A captivating range of little-visited sites await you in the minuscule, barely-known African state of Djibouti. Some are positively alien, like the moonscapes of Lac Abbé (set of Planet of the Apes), or the lowest point in all Africa at the salt lakes of Lac Assal. Nature lovers and adventure sportsmen will happen upon blissful riches, like snorkeling with whale sharks or sailing windsurfers with wheels.
Capital Djibouti City touts itself as ‘Dubai on the Red Sea’, and as a cosmopolitan city of cocktails bars and jostling businessmen, it lives up to the reputation more than you might expect. There are many beggars due to the poverty. The opulent status comes with a staggering cultural blend, influenced by European colonials, Arabic sensibilities and, of course, a strong sense of Africa. It also comes at a price: for Africa, Djibouti City is quite astoundingly expensive.
The Bay of Ghoubbet – home to those Whale Sharks – is Djibouti’s most attractive piece of countryside, surrounded by dark lava fields and with a spiky volcano part of the panoramic backdrop. If you’re a palm trees and white sand kind of traveler, the rugged, coral-formed Moucha Islands are a superb place to throw back a few beers, and take in the underwater sites with a spot of coral-ogling scuba diving.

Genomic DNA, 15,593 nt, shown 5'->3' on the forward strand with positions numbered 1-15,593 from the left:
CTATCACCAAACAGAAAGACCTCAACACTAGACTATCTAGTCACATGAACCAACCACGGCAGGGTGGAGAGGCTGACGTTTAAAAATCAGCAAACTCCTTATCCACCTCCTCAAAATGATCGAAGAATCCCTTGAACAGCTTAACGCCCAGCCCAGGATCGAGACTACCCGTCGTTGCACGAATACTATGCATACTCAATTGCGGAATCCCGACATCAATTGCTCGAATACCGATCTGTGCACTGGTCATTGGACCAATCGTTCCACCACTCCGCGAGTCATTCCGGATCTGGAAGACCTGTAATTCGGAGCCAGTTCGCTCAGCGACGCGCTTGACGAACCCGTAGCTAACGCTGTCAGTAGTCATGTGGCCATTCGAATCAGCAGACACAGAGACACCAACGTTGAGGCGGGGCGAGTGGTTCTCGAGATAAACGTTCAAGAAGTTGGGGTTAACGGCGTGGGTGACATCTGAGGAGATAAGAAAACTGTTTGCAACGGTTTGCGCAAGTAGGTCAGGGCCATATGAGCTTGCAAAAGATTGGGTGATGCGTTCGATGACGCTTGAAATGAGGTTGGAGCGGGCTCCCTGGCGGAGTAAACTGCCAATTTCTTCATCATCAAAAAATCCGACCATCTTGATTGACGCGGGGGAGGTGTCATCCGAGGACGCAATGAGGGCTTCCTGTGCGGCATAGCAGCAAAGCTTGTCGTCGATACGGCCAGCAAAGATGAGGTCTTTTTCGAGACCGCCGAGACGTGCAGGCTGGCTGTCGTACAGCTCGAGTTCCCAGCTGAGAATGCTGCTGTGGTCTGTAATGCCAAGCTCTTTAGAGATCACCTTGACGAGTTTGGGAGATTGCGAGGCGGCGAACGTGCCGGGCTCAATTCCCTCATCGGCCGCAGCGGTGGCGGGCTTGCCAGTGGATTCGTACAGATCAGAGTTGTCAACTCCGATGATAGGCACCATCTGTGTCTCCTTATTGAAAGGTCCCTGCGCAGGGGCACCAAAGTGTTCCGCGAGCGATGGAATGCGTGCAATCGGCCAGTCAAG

When it comes to weather, Djibouti is a real fiery furnace, though there is one escape hatch: the misty northern peaks of the Goda Mountains, which make a great spot for bold hikers to explore.
While the politics of Djibouti are a satisfyingly stable exception to the African rule, earthquakes, droughts and flash floods are all risks worth keeping an eye out for. For those who want an exotic stamp on their passports, though, Djibouti is a chance to get it, and taste a luxury side of Africa alongside some exceptional natural sites, without much of the usual associated risk. Sun-bleached and desert-parched, Djibouti is a tiny, atypical corner of Africa laden with natural wonders.